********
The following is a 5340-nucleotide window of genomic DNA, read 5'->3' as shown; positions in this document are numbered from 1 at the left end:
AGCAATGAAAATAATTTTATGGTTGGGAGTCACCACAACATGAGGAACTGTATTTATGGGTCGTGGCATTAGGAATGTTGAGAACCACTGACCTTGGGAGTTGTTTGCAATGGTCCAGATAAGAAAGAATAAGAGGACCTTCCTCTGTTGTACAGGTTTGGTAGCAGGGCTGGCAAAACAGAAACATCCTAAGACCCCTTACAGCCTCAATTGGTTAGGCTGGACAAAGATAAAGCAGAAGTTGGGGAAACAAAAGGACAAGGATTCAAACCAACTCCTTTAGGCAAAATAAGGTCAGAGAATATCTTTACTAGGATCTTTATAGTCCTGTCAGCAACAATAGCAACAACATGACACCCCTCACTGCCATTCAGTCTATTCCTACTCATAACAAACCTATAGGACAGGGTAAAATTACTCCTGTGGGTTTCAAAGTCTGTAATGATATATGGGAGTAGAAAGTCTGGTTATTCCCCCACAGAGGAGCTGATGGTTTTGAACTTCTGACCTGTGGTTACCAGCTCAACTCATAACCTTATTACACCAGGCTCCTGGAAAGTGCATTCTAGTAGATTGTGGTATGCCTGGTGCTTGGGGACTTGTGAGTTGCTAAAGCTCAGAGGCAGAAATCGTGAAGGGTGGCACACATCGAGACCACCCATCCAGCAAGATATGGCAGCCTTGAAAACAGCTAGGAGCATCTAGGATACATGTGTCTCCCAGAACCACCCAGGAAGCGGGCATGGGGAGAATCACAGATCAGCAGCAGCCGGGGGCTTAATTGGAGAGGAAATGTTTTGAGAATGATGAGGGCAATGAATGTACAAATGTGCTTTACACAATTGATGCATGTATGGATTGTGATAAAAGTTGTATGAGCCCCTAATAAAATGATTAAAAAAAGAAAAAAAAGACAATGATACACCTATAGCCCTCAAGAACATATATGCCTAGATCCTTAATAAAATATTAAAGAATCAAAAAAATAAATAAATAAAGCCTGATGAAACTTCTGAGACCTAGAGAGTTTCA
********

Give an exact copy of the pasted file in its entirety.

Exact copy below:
The following is a 5340-nucleotide window of genomic DNA, read 5'->3' as shown; positions in this document are numbered from 1 at the left end:
AGCAATGAAAATAATTTTATGGTTGGGAGTCACCACAACATGAGGAACTGTATTTATGGGTCGTGGCATTAGGAATGTTGAGAACCACTGACCTTGGGAGTTGTTTGCAATGGTCCAGATAAGAAAGAATAAGAGGACCTTCCTCTGTTGTACAGGTTTGGTAGCAGGGCTGGCAAAACAGAAACATCCTAAGACCCCTTACAGCCTCAATTGGTTAGGCTGGACAAAGATAAAGCAGAAGTTGGGGAAACAAAAGGACAAGGATTCAAACCAACTCCTTTAGGCAAAATAAGGTCAGAGAATATCTTTACTAGGATCTTTATAGTCCTGTCAGCAACAATAGCAACAACATGACACCCCTCACTGCCATTCAGTCTATTCCTACTCATAACAAACCTATAGGACAGGGTAAAATTACTCCTGTGGGTTTCAAAGTCTGTAATGATATATGGGAGTAGAAAGTCTGGTTATTCCCCCACAGAGGAGCTGATGGTTTTGAACTTCTGACCTGTGGTTACCAGCTCAACTCATAACCTTATTACACCAGGCTCCTGGAAAGTGCATTCTAGTAGATTGTGGTATGCCTGGTGCTTGGGGACTTGTGAGTTGCTAAAGCTCAGAGGCAGAAATCGTGAAGGGTGGCACACATCGAGACCACCCATCCAGCAAGATATGGCAGCCTTGAAAACAGCTAGGAGCATCTAGGATACATGTGTCTCCCAGAACCACCCAGGAAGCGGGCATGGGGAGAATCACAGATCAGCAGCAGCCGGGGGCTTAATTGGAGAGGAAATGTTTTGAGAATGATGAGGGCAATGAATGTACAAATGTGCTTTACACAATTGATGCATGTATGGATTGTGATAAAAGTTGTATGAGCCCCTAATAAAATGATTAAAAAAAGAAAAAAAAGACAATGATACACCTATAGCCCTCAAGAACATATATGCCTAGATCCTTAATAAAATATTAAAGAATCAAAAAAATAAATAAATAAAGCCTGATGAAACTTCTGAGACCTAGAGAGTTTCA